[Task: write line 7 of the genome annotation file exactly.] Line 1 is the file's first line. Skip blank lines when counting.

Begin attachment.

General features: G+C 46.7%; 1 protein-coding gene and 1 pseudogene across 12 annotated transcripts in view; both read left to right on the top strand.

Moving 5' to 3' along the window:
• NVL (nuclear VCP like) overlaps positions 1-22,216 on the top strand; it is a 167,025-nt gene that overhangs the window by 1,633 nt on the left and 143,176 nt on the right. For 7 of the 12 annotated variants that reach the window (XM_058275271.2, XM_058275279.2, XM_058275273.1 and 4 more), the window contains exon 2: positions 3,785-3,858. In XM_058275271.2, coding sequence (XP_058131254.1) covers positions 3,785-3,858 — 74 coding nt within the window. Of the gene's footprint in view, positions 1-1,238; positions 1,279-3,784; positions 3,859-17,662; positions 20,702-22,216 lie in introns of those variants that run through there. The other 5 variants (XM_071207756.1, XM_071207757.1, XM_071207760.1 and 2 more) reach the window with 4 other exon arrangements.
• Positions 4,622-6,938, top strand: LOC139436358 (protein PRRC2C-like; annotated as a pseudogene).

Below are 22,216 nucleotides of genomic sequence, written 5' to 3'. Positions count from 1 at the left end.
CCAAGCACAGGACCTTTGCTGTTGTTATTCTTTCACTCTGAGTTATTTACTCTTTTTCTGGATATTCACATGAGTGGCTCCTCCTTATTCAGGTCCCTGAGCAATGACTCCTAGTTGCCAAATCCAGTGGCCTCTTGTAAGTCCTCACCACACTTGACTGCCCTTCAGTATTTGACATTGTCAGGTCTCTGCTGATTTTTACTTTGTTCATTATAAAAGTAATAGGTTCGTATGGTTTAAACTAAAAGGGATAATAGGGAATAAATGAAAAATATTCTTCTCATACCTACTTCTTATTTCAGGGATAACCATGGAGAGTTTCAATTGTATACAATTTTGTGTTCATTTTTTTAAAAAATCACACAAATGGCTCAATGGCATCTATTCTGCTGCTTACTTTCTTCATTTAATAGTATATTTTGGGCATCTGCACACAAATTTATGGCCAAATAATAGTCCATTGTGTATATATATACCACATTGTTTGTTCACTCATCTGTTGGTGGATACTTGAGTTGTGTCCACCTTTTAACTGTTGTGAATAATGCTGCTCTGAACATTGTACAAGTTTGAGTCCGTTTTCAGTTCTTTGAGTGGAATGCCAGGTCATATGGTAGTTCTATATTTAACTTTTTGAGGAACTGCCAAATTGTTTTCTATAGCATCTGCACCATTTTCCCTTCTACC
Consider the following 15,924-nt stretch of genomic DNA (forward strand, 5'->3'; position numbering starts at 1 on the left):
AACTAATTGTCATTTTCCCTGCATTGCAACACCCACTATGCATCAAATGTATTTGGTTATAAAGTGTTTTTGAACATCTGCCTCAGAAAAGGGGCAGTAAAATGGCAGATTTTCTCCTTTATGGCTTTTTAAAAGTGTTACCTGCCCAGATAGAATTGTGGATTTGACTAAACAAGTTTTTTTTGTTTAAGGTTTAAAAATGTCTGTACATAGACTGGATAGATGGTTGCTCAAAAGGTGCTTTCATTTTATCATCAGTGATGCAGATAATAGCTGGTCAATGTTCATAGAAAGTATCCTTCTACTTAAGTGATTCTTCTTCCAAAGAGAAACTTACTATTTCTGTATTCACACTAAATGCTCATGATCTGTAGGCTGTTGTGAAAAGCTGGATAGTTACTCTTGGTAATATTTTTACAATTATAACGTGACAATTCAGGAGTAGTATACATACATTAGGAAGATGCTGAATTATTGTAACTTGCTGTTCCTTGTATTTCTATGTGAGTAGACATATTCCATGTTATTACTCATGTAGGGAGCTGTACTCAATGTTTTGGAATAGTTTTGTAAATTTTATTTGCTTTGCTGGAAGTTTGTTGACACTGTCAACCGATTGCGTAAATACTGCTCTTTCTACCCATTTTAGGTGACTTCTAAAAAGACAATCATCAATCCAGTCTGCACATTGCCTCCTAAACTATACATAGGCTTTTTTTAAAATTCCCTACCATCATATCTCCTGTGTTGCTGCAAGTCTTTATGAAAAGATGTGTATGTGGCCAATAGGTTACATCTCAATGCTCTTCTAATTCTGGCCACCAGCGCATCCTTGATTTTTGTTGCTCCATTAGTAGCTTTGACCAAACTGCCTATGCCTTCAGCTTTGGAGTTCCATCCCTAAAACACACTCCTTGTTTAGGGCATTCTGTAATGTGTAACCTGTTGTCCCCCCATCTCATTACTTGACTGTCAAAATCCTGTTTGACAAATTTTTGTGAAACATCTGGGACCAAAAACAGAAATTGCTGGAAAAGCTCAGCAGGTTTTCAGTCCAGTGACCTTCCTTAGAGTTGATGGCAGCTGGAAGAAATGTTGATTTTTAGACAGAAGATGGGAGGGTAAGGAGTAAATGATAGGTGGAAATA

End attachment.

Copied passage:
Consider the following 15,924-nt stretch of genomic DNA (forward strand, 5'->3'; position numbering starts at 1 on the left):